Despite how much I liked it, I kind of dropped out of computer gaming for awhile afterwards, and never had much to do with the follow-ups (6-9), nor the Heroes of Might & Magic series, nor the Warriors, Legends, and Ring-Tailed Lemurs of Might & Magic. Looking back at them, I might enjoy 6-9 (well, probably not 9), but I was never terribly interested in the other series. To me, Might & Magic will always be a first-person, grid-based hydra.
So, along comes X.
It's a complete throwback to the old style blobber, where you play a party (this time, a party of four). It's completely grid-based and turn-based; you could walk away from the computer to eat dinner and not a thing would change, not even in the middle of combat. I realize that for the current generation, this isn't a bonus, but those of us who remember gaming in the late 80s and early 90s, it's great. In this sense, it's everything I ever wanted from a new Might & Magic game.
Furthermore, they streamlined character creation in many ways. I remember first playing 4, and being swamped with choices (hell, I'm still swamped when I go back to play). There were half a dozen races and close to a dozen classes, combined with randomly rolling a dozen or so attributes. The phrase "wealth of options" comes to mind. Even without endlessly rerolling stats, it was hard to figure out a good balance. Because you were also making six characters. You could easily spend hours just making a party. In X, on the other hand, you're only making a party of four, and there's only 4 races, each race with 3 classes to choose from. The classes are also similar to each other in that there's a Might class, a Magic class, and a Hybrid class. The available attributes have also been reduced in number, and you're no longer rolling, it's point-buy.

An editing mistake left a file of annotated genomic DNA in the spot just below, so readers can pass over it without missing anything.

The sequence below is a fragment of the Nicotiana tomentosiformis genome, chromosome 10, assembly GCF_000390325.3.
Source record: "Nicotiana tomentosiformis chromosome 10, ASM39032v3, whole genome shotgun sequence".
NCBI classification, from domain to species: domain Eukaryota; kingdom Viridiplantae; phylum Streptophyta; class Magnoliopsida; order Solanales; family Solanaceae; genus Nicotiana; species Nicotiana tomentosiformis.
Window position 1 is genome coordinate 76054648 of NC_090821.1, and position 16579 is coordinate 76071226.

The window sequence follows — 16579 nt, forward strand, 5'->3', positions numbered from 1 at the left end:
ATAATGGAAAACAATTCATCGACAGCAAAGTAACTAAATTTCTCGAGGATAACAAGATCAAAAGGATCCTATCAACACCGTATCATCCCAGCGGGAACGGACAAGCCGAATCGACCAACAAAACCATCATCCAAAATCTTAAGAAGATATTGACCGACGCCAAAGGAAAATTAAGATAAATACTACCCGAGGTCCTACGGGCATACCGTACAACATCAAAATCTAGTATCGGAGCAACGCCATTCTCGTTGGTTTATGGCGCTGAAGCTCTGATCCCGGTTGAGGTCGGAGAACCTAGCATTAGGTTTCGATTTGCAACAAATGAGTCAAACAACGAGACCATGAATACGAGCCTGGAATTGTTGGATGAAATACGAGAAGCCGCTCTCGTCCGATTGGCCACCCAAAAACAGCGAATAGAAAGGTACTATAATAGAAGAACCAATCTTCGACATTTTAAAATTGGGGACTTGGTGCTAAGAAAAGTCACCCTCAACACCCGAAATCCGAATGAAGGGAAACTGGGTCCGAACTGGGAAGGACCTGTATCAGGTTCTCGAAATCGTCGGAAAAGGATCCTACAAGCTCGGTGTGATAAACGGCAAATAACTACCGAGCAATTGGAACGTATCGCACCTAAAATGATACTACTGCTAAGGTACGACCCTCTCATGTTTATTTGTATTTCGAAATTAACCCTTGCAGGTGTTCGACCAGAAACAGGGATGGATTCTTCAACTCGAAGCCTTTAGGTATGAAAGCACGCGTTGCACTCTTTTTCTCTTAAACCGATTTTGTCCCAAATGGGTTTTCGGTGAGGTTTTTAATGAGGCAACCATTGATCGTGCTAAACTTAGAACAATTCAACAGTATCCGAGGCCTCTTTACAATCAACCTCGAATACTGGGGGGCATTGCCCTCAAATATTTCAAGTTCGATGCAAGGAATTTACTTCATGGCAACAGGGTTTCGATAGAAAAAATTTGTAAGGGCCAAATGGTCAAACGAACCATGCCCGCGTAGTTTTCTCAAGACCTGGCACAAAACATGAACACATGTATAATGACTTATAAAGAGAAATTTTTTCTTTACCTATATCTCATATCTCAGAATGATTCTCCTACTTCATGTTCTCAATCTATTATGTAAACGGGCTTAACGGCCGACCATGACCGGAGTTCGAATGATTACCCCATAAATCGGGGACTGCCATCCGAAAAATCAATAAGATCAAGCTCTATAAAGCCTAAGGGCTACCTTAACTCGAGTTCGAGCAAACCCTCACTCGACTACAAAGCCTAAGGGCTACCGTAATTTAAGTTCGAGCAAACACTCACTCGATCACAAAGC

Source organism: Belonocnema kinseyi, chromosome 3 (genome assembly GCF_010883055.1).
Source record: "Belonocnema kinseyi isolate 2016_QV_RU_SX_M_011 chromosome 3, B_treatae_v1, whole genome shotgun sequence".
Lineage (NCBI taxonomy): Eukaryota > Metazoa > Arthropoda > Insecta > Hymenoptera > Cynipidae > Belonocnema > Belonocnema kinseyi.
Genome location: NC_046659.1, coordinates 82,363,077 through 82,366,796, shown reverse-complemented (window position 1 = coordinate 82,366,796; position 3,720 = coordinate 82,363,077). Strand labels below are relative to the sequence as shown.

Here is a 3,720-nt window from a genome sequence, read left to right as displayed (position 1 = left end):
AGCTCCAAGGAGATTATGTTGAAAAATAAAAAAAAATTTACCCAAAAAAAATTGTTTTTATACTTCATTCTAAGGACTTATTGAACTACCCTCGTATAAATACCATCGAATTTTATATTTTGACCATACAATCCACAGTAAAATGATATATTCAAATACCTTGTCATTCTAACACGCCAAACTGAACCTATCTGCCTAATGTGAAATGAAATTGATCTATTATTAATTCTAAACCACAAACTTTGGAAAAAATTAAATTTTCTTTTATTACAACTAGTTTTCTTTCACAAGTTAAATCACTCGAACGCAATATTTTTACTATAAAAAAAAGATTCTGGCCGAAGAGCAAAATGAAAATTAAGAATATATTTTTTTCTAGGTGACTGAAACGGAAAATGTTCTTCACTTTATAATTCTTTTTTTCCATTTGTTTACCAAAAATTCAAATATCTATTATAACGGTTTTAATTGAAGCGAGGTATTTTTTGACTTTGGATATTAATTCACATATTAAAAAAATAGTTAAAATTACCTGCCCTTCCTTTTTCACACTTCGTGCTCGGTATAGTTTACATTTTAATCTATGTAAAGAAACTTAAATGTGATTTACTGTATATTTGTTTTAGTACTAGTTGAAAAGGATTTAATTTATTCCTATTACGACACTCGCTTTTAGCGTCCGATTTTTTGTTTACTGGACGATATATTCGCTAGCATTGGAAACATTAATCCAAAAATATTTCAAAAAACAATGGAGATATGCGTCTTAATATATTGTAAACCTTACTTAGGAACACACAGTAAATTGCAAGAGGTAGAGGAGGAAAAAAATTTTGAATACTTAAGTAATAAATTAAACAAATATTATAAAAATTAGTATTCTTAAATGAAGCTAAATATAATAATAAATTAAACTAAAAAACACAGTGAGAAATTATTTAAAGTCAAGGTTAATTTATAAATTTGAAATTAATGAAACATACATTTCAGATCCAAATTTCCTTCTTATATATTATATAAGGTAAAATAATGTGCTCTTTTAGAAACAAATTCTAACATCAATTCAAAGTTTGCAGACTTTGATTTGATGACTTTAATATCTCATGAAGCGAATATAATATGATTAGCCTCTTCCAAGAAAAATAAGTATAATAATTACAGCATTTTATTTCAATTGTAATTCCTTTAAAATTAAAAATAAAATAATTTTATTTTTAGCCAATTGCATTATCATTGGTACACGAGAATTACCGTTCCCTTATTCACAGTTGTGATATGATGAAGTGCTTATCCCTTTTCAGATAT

On the other hand, they've taking a page from the 6+ installments when it comes to skills. Skills are considerably more complicated. In 1-5, skills weren't really "a thing". More accurately, they were binary: you had them or you didn't. You didn't level your One Handed Sword skill to be better at hitting things with a sword, you gained levels and raised your Accuracy attribute. You certainly didn't need to find trainers to unlock higher levels of skills. People who have played 6+ will probably be used to this, but it was a bit of a shock to me. That said, the learning curve on the mechanics isn't too bad, and it didn't take me too long to get my sea legs.
Unfortunately, there are other things that leave a bit to be desired as well. The open world combined with turn-based combat and grid-based travel can make for some weirdness. Your archers (or spell casters) can just lob off willy-nilly, you have to be engaged in actual combat. Entering and exiting combat is easy enough, but only when you're in a direct line. Imagine two people in a wide open field for an old fashioned pistol duel. They're ten paces apart, but one of them takes a step to the left. No longer in a line, they can't shoot. In a dungeon, this is less of an issue, but it feels silly in a field, or on a beach. The targeting can also be a little wonky at times, but that's a matter of patience than anything.
No, the biggest mechanical problem is that the game was made in Unity. I know Unity is the darling engine for a lot of smaller releases because their fees are reasonable, it's flexible, and it has native support for Mac and Linux, but it's a wasteful beast of an engine. Games in Unity are almost always horribly bloated both in size and system requirements. I really wish Unity would streamline their engine. While this is partially just me being all, "M&M 4 fit on a dozen floppies, that's less than 20 megabytes!" there's also a practical complaint here, mainly that the game chugs and my computer coughs and wheezes outside of dungeons. I've turned the settings down on this fool thing because the overland sections are almost unplayable, because freaking Unity wouldn't know streamlining if it sat on it. My assumption is that the game is loading huge sections of the overworld and trying to keep all that in memory instead of dividing it into smaller chunks (like, say, M&M 1-5 did). Meanwhile, dungeons, even big ones, are smaller than the world, so the game runs smoothly. Thank God it's a dungeon crawler, so much of my time should be spent in doors. It just sadly blunts the impact of having a truly open world when your computer game damn near turns into a slideshow whenever you try to explore it.